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Phil Taylor, Browns find middle ground on guaranteed money

Phil Taylor

Baylor defensive tackle Phil Taylor responds to questions during a news conference after he was selected as the 21st overall pick by the Cleveland Browns in the first round of the NFL football draft at Radio City Music Hall on Thursday, April 28, 2011, in New York. (AP Photo/Stephen Chernin)


The new rookie wage scale dramatically has reduced the topics for negotiation in first-round contracts. But in the second half of round one, the question of whether the full four years of the contract will be guaranteed has spawned an unexpected rash of holdouts.

The new labor deal specifically places no limit on the amount of the rookie deals that may be fully guaranteed. As a result, a lot of the first-round contracts have been fully guaranteed. Given the dramatic reduction in the value of those first-round contracts, many teams (including the notoriously frugal Bengals at No. 4, who rarely get a first-rounder in camp on time) haven’t blinked on the issue of whether to guarantee the full amount of these much lower deals.

In the bottom part of the round, the Bucs’ decision to give defensive end Adrian Clayborn at No. 20 a fully-guaranteed four-year deal coupled with the Seahawks’ decision to guarantee only the first three years for offensive lineman James Carpenter at No. 25 created a standoff at No. 21, No. 22, No. 23, and No. 24.

When Eagles guard Danny Watkins accepted only three years of guaranteed money at No. 23, Saints defensive end Cameron Jordan was boxed in at No. 24. When Colts offensive lineman Anthony Castonzo took (we’re told) three years of guaranteed money at No. 22, the last man left in the sandwich was Browns defensive tackle Phil Taylor, at No. 21.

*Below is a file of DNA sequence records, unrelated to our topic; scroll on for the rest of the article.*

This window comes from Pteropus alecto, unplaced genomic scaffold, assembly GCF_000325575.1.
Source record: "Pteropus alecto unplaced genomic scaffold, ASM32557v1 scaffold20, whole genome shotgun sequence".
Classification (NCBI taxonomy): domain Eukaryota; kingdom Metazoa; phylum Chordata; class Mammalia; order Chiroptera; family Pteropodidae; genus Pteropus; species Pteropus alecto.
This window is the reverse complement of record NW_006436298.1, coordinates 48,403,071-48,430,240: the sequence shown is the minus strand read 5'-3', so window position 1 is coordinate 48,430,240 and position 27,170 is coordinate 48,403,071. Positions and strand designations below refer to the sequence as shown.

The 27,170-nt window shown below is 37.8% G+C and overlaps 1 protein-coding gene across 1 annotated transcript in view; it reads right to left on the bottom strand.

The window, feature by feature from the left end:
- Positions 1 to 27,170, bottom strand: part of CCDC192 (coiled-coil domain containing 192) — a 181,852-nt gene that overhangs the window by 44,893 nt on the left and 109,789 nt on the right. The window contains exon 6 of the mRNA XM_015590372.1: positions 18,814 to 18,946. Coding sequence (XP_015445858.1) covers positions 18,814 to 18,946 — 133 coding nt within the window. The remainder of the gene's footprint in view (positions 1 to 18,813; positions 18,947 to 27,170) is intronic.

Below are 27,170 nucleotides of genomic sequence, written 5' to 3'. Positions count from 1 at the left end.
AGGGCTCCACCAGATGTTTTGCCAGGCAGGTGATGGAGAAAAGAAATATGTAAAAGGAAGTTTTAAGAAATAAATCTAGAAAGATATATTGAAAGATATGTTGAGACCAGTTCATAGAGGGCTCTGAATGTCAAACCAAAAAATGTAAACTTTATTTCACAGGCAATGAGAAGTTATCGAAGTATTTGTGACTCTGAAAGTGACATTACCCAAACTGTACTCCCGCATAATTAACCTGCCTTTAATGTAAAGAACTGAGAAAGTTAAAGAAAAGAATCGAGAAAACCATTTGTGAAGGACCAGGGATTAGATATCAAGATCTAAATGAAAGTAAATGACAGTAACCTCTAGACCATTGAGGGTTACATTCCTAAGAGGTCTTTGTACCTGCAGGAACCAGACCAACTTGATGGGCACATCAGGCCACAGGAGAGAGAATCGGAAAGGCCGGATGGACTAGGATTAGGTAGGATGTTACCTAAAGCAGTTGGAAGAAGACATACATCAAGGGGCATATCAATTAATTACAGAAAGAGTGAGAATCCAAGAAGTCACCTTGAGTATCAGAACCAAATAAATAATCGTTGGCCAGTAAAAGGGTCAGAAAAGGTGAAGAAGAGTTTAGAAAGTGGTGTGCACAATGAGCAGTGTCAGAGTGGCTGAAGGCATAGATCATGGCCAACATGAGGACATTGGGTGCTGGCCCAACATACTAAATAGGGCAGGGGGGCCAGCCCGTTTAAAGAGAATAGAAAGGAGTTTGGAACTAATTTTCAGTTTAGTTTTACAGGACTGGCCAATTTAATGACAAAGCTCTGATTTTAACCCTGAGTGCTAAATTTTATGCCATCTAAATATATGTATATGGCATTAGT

Per a source with knowledge of the situation, the Browns and Taylor found a middle ground. More than half of Taylor’s fourth-year base salary is guaranteed, with the balance shifted to a roster bonus due on the first day of the 2014 League Year. Thus, the Browns will have to essentially guarantee the fourth year in early March. If they don’t, then Taylor will have a maximum opportunity to find a new home.

In all, Taylor’s deal is worth $8.1 million over four years.

The last three holdouts are at No. 17 through No. 19, where Pats offensive lineman Nate Solder, Chargers defensive tackle Corey Liuget, and Giants cornerback Prince Amukamara, respectively, aren’t signed. In that direction, however, the issue isn’t simply whether the contracts will be fully guaranteed. It’s whether Clayborn’s ability to overshoot his allocation will trickle uphill to Amukamara at No. 19 -- and then in turn whether it will continue to Liuget at No. 18 and Solder at No. 17.